Five Top Tips for Travelling to Cuba - March 2016
Tracey Holt – 30/03/16
There are two currencies on the island of Cuba: the CUP (Cuban Peso) is used by native Cubans, whilst the CUC (Cuban Convertible) is often used by tourists and can only be bought and sold in Cuba - it is not tradeable outside Cuba. One CUC is equal to One US dollar and 25 CUP.
There is an exchange place in Havana airport, but there are usually long queues. Banks which exchange currency are available, especially in Havana, but not all banks will provide such a service. Also, once again, there are usually long queues, as everyone queues for everything in Cuba. It is easier to exchange money in the hotels, but the rate might not be so good.
The airport has the same rate as the banks and you will need your passport when changing money, wherever you do it. GBP Sterling and Euro are exchangeable, whilst US Dollars generally aren’t or, if they are, they will be marked down by 10%. Unfortunately, Scottish GBP Sterling notes are not accepted and neither are torn or defaced notes and coins.
Hotels tend to take credit/debit cards, though not ones with an American affiliation. Not many other places accept cards. Some banks have debit card machines but certainly not most.
Take plenty of 1 and 3 CUCs for tips (they are very much appreciated).
Taxis to/from the airport should be 25 CUC.
The State run Internet is usually available in hotels; you have to buy a card which lasts 1 hour. It should cost 2 CUC, but many places put a mark up on it. Make sure you log out properly; otherwise the server keeps the time ticking over even if you are off the network with your device switched off. The easiest way to log out is to put 184.108.40.206 in the browser, or open another browser session and try to log in with the same numbers. You’ll know it’s worked if you receive the message: “already in use do you want to disconnect?”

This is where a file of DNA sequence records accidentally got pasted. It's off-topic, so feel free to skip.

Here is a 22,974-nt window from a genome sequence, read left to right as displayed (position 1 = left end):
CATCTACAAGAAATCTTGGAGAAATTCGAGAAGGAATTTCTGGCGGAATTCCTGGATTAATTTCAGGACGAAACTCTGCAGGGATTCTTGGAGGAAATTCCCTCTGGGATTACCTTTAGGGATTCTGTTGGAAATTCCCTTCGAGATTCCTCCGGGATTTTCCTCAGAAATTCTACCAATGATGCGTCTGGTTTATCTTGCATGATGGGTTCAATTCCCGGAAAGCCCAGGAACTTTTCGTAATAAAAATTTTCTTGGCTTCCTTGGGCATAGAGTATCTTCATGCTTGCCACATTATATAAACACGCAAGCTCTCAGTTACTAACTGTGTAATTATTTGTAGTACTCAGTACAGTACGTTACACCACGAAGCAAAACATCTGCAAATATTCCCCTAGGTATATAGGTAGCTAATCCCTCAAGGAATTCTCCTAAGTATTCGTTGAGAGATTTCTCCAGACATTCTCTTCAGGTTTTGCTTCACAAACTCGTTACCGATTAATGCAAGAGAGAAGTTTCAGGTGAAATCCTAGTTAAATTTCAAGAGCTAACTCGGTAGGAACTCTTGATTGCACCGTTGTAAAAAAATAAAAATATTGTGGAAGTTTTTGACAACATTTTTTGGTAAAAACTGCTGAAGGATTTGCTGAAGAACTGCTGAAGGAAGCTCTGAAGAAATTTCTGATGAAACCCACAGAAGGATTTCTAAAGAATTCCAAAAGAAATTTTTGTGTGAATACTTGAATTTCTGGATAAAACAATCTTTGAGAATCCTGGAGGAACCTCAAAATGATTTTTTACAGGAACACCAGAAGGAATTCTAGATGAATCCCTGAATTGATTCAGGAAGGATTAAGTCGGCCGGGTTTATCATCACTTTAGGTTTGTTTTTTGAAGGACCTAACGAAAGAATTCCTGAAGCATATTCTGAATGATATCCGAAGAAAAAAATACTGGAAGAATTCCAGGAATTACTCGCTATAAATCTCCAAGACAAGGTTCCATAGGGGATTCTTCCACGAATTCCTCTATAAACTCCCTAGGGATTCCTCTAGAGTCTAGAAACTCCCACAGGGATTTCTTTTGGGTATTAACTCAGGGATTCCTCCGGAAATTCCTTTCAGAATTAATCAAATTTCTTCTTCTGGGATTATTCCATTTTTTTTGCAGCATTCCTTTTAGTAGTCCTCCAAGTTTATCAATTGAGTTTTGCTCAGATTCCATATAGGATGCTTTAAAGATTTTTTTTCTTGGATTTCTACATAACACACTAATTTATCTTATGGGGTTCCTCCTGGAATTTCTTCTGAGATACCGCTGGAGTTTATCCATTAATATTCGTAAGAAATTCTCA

Take all medications you need or might need. Pharmacies which sell medicines are few and far between and don’t stock many items. Natives get prescriptions from local doctors, but only basic stuff and they can’t generally purchase the medications we are used to.
Electric sockets in Cuba seem to be a mixture of 110v and 240v, as well as two round pin (European) or two flat pin (US) sockets. Your best option is to get a universal travel adapter, which will enable you to plug your goods into just about any socket.
A Relaxing Soak
If you fancy a bath, be sure to take a bath plug. For some reason, bath plugs aren’t commonplace in hotels across Cuba, but you can still enjoy a bath by buying a cheap universal one from amazon/eBay (about £2) before you go.